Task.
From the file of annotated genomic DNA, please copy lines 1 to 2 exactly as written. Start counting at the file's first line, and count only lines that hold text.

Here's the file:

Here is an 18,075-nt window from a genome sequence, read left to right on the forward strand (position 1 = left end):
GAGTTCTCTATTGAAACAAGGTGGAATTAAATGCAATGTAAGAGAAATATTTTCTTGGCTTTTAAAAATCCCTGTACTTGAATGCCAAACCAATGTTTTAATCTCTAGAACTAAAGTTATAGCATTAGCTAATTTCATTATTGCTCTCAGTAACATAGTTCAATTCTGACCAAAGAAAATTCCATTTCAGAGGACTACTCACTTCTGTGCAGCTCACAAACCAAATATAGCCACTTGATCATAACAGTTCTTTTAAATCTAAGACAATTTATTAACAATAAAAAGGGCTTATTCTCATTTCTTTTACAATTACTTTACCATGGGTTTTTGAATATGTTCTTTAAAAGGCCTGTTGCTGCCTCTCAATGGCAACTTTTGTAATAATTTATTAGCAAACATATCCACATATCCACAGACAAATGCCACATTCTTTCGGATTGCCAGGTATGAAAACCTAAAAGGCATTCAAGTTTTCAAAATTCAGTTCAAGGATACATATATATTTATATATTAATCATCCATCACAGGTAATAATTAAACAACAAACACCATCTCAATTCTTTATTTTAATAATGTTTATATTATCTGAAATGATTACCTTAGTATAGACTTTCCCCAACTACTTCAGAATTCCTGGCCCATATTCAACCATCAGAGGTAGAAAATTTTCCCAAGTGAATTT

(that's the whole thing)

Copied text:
Here is an 18,075-nt window from a genome sequence, read left to right on the forward strand (position 1 = left end):
GAGTTCTCTATTGAAACAAGGTGGAATTAAATGCAATGTAAGAGAAATATTTTCTTGGCTTTTAAAAATCCCTGTACTTGAATGCCAAACCAATGTTTTAATCTCTAGAACTAAAGTTATAGCATTAGCTAATTTCATTATTGCTCTCAGTAACATAGTTCAATTCTGACCAAAGAAAATTCCATTTCAGAGGACTACTCACTTCTGTGCAGCTCACAAACCAAATATAGCCACTTGATCATAACAGTTCTTTTAAATCTAAGACAATTTATTAACAATAAAAAGGGCTTATTCTCATTTCTTTTACAATTACTTTACCATGGGTTTTTGAATATGTTCTTTAAAAGGCCTGTTGCTGCCTCTCAATGGCAACTTTTGTAATAATTTATTAGCAAACATATCCACATATCCACAGACAAATGCCACATTCTTTCGGATTGCCAGGTATGAAAACCTAAAAGGCATTCAAGTTTTCAAAATTCAGTTCAAGGATACATATATATTTATATATTAATCATCCATCACAGGTAATAATTAAACAACAAACACCATCTCAATTCTTTATTTTAATAATGTTTATATTATCTGAAATGATTACCTTAGTATAGACTTTCCCCAACTACTTCAGAATTCCTGGCCCATATTCAACCATCAGAGGTAGAAAATTTTCCCAAGTGAATTT